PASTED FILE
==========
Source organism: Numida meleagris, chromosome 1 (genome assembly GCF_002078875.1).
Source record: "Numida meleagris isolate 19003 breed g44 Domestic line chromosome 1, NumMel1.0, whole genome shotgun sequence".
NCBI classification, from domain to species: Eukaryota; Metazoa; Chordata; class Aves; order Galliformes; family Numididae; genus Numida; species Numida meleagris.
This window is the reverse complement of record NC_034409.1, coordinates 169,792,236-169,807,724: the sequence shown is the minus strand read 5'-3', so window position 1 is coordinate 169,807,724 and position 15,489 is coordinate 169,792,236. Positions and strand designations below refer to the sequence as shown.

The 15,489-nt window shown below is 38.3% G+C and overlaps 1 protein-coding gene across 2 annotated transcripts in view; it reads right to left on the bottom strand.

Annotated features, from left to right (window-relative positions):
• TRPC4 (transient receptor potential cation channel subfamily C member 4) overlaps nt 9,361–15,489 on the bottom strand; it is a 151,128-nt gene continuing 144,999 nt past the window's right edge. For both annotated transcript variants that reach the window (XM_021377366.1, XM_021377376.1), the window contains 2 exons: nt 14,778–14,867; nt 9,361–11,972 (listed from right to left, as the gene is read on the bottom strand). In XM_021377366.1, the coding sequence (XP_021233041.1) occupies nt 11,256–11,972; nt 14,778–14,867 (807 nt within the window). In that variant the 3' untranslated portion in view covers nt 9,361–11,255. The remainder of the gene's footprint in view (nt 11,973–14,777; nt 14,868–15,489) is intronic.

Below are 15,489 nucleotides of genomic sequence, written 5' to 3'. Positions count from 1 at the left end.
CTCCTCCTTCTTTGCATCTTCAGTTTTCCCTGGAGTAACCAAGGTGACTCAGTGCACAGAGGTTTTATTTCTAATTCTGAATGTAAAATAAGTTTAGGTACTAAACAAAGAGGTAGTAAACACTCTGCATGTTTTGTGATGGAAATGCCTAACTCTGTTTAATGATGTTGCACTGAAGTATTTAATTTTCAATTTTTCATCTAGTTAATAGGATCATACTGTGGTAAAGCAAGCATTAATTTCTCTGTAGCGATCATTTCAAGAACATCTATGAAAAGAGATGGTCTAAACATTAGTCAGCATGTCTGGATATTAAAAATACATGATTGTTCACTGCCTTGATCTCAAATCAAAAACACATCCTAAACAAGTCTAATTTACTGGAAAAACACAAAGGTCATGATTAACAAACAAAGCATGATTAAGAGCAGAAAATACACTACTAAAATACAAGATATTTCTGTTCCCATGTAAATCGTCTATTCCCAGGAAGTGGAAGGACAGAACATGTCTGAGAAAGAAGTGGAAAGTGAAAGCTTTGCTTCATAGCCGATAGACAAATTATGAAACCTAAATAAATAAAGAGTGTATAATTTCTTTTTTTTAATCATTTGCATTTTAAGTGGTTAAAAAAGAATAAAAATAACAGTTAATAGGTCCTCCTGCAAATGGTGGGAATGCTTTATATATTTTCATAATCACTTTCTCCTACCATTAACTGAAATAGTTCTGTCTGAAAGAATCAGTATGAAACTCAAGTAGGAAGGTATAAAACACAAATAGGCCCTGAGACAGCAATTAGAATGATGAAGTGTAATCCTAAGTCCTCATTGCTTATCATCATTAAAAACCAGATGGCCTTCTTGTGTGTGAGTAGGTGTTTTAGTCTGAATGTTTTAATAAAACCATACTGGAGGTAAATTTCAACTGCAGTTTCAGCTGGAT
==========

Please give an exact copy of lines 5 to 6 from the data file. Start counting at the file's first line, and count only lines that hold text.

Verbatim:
The 15,489-nt window shown below is 38.3% G+C and overlaps 1 protein-coding gene across 2 annotated transcripts in view; it reads right to left on the bottom strand.

Annotated features, from left to right (window-relative positions):